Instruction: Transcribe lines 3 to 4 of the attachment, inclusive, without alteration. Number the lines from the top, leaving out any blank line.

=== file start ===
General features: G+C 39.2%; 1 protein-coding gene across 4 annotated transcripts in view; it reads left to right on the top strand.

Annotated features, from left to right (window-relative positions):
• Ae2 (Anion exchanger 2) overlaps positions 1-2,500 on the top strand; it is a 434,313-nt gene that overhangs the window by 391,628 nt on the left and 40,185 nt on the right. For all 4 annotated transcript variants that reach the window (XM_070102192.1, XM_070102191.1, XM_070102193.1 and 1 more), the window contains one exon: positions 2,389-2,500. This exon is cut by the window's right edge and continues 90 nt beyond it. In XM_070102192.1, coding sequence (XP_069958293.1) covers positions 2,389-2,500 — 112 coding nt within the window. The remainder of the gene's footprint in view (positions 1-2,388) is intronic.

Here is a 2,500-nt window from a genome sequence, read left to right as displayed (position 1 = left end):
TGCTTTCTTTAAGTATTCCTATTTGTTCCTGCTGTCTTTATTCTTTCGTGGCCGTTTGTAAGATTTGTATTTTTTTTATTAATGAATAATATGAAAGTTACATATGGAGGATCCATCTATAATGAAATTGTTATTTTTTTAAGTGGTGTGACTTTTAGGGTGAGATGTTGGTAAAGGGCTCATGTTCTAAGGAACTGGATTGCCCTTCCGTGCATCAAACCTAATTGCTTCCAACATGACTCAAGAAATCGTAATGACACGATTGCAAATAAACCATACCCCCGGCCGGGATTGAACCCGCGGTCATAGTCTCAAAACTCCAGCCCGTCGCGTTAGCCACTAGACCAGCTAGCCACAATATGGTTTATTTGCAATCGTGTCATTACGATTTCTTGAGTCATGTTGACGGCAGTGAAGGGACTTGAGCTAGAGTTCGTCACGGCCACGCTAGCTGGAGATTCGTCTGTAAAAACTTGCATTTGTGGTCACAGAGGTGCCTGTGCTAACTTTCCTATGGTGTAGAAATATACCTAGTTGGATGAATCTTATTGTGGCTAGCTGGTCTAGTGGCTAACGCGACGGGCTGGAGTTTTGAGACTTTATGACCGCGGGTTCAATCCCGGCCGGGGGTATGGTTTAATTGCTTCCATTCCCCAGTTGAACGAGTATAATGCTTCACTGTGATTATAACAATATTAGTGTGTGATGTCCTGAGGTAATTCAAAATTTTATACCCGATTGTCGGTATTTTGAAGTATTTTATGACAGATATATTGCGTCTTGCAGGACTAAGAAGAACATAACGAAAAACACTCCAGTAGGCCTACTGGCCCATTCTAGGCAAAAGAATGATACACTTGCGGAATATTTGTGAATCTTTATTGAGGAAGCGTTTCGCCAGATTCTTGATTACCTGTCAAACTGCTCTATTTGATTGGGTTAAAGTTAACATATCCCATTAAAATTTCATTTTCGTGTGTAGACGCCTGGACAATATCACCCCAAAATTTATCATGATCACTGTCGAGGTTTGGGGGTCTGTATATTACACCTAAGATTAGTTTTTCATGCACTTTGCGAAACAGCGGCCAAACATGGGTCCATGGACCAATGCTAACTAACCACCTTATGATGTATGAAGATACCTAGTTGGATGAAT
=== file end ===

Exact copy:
• Ae2 (Anion exchanger 2) overlaps positions 1-2,500 on the top strand; it is a 434,313-nt gene that overhangs the window by 391,628 nt on the left and 40,185 nt on the right. For all 4 annotated transcript variants that reach the window (XM_070102192.1, XM_070102191.1, XM_070102193.1 and 1 more), the window contains one exon: positions 2,389-2,500. This exon is cut by the window's right edge and continues 90 nt beyond it. In XM_070102192.1, coding sequence (XP_069958293.1) covers positions 2,389-2,500 — 112 coding nt within the window. The remainder of the gene's footprint in view (positions 1-2,388) is intronic.

Here is a 2,500-nt window from a genome sequence, read left to right as displayed (position 1 = left end):